One of the powerful attributes of QTQt is the ability to jointly model multiple samples with a known vertical relationship, a spatial context that can be leveraged to resolve more complete or complex thermal histories (Gallagher, 2012; cf. Stephenson et al., 2006). For example, samples taken in a long vertical transect from an exhuming fault block may be capable of resolving a larger magnitude of cooling compared to a single sample or samples spanning a smaller spatial (particularly vertical) range. The key assumption here is that a deeper (or lower elevation) sample was always hotter, or at least as hot as a sample that is shallower (higher elevation). In this case, having samples from different present or paleoelevations or locations could represent a useful paleodepth spectrum within the fault block (e.g., Gallagher, 2012; Abbey and Niemi, 2018). By modeling all samples together in a vertical profile defined by their estimated paleo-depths, there is a greater chance of recovering a better resolved thermal history, including the paleo-temperature gradient or even determining a rate of heating or cooling activity. QTQt uses the highest sample in a profile as a reference and a linear interpolation to determine thermal histories for the lower samples in the profile based on provided elevation or depth information and assigned prior temperature offset, which can be allowed to vary over time (Gallagher, 2012; Fig. 2; see screenshots of the user interface in the tutorial provided in the Supplemental Material, footnote 1). Here, we consider vertical profile modeling and the magnitude of cooling captured by different systems, different elevation relationships, and a combination of both. The question(s) that arise when building vertical profile models in QTQt include: How many samples are needed in a vertical profile? Which samples are the most important for obtaining different information about the thermal history? What might be missing information if a vertical profile cannot be collected? We illustrate a sensitivity-testing approach for evaluating these questions through thermal history modeling of vertical profiles with an example from the northern Rio Grande rift in Colorado (Abbey and Niemi, 2018). The data set we use is from a vertical profile collected on Mount Princeton in the upper Arkansas River valley. This profile includes samples with AHe, AFT, and ZHe data providing a wide temperature range to capture thermal events.

The original Mount Princeton vertical profile was made up of nine different samples collected by three different research teams (Kelley et al., 1992; Ricketts et al., 2016; and Abbey and Niemi, 2018). The collected samples were projected onto the exhuming fault plane, to obtain paleo-distance relationships (Abbey and Niemi, 2018). Of the nine samples collected, seven were analyzed for AHe (Ricketts et al., 2016; Abbey and Niemi, 2018). Although this profile also has ZHe and AFT data, here we focus solely on the questions related to how many and which samples are the most useful in a vertical profile, and therefore for simplicity, we model only the AHe data in this section (Fig. 10).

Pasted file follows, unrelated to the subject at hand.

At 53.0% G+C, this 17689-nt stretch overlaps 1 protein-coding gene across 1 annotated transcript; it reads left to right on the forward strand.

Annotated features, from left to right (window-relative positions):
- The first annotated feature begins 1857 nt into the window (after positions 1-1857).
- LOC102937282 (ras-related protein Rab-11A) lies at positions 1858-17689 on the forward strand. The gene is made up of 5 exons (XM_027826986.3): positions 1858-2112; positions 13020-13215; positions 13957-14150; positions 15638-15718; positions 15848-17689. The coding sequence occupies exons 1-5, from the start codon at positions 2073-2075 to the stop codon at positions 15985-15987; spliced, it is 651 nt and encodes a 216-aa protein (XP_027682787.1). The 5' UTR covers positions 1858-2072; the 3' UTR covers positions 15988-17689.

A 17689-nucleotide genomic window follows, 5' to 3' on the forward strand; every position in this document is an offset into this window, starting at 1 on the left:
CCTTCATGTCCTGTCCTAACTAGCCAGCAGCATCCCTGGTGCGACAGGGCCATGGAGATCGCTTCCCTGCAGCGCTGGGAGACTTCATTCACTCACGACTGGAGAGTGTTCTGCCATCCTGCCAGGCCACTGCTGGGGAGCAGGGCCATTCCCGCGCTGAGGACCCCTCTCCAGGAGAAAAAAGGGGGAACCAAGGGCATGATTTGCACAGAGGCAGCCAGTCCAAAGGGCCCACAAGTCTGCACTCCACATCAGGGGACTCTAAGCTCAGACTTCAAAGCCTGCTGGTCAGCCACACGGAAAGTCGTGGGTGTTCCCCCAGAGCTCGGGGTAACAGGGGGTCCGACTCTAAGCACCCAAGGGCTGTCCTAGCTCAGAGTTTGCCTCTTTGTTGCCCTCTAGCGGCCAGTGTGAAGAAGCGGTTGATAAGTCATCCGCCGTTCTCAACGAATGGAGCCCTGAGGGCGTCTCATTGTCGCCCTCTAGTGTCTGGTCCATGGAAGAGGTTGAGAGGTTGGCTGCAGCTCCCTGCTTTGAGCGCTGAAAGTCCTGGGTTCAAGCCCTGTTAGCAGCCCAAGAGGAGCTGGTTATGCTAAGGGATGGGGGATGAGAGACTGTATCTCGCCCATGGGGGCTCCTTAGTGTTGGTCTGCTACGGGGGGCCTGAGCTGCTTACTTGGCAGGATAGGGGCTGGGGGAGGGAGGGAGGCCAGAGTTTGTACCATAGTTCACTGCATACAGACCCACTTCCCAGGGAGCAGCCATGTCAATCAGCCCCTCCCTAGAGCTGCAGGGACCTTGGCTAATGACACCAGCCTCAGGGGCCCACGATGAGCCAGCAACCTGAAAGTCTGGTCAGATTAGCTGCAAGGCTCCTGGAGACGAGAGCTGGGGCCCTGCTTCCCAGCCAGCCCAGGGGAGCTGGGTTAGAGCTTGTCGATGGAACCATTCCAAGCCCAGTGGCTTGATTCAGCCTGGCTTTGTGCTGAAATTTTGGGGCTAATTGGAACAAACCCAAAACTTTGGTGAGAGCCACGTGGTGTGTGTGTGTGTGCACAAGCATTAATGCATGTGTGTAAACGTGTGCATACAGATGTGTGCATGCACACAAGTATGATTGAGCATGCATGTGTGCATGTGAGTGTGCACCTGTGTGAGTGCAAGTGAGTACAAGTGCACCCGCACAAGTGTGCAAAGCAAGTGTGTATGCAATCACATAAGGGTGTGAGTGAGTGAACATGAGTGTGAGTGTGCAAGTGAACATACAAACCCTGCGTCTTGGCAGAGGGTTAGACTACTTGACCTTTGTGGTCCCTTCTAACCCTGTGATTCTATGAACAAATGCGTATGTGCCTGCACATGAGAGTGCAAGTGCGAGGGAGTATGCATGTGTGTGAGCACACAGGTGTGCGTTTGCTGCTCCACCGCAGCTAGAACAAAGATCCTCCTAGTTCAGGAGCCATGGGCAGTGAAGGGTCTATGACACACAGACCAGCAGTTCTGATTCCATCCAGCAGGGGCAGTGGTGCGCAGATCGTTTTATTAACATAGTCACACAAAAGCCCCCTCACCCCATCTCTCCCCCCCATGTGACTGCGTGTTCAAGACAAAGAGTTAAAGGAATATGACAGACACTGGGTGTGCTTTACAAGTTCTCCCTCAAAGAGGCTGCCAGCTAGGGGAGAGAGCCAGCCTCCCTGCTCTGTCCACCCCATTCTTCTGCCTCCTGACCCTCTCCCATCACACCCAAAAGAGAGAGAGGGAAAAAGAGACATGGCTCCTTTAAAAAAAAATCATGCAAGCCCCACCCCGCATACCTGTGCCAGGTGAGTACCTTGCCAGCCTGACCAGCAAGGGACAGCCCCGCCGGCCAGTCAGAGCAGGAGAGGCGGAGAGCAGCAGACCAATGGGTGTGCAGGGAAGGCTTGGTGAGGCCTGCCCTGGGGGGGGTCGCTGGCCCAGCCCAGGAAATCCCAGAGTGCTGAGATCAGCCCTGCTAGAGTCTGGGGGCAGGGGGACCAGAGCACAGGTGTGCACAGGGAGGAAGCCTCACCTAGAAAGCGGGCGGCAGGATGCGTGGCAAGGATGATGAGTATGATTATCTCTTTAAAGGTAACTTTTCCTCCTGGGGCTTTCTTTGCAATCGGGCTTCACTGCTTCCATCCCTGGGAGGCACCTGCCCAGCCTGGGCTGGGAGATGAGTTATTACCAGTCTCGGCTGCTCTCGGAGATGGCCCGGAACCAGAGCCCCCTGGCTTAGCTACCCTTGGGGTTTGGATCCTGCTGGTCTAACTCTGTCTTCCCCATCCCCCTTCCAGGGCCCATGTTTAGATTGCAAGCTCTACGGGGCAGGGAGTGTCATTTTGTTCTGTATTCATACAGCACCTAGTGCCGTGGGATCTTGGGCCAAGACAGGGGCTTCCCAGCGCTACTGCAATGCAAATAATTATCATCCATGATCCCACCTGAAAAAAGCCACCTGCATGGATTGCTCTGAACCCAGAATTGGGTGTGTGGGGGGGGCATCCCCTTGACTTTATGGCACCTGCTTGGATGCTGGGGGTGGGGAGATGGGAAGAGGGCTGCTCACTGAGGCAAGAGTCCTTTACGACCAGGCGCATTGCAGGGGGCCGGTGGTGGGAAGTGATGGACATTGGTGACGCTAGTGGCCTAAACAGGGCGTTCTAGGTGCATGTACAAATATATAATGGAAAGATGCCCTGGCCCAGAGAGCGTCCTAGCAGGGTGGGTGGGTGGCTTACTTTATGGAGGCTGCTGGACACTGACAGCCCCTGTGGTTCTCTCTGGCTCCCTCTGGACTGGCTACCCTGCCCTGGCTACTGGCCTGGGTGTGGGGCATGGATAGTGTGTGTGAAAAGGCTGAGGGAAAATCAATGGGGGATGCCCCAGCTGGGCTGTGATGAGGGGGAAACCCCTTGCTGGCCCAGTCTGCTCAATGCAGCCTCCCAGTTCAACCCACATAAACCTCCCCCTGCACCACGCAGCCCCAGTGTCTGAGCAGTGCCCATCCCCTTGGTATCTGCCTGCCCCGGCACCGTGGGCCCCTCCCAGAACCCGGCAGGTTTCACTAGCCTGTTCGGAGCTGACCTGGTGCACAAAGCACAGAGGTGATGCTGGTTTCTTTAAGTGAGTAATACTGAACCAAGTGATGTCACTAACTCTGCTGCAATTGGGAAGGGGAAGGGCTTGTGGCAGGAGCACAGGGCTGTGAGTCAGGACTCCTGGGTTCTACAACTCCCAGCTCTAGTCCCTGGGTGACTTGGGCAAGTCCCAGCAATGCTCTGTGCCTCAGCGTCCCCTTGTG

Modeling all seven AHe samples together, with no other constraints, and using the same model design as was used by the original study (Table S3, see footnote 1; Abbey and Niemi, 2018) produces an ExTH model for all samples in the profile. Because no initial constraint box was used, the ExTH begins where the data begin to provide information for the model and implies rapid cooling prior to this time (Table 1). The thermal history begins at temperatures hotter than the AHe PRZ and shows relatively slow cooling until ca. 4 Ma, at which point, the cooling rate increases (Fig. 10A; Table 1). QTQt also predicts an AHe closure time with these models. This is an estimate of the last time a sample passed through the base of the PRZ and was not subsequently reset. For the run with all the samples, the predicted closure times range from ca. 14 Ma for the higher samples to ca. 4 Ma for the lower samples in the profile (Fig. 10A; Table 1). Comparing the model predicted ages to the measured ages shows that the spread in ages observed in the higher samples of the profile is not predicted and that observed ages skew slightly higher or lower than the predictions for the samples higher in the profile (Fig. 10A).

We leverage this sample-rich vertical profile to interrogate the potential effects of sampling on the timing and precision of cooling identified in the inversion. Specifically, we use sensitivity testing that omits key samples in this transect to determine if specific samples or number of samples are controlling the model output (Table S3, see footnote 1). It is also worth noting that QTQt offers the option to include all samples but turn some off as desired. In this case, QTQt provides the predicted ages for all the samples, but the turned-off samples are not used in the inversion (i.e., they do not influence the thermal histories).

First, we test the removal of the lowest sample in the profile. Removing the lowest sample shifts the model start time to begin earlier and at cooler temperatures (Fig. 10B; Table 1). Thus, all the samples are beginning in and spanning the entire range of the PRZ for AHe. Without the lowest sample, the output shows no slower cooling prior to the 4 Ma cooling event, and instead shows the samples all undergoing isothermal holding from model start to final cooling at 4 Ma. The final cooling phase, beginning at 4 Ma, occurs at the same rate as the original vertical profile output containing all of the AHe samples. The predicted closure time shifts and the predicted ages for the higher samples cover a narrower range and do not capture the spread of ages in the highest three samples (Fig. 10B; Table 1).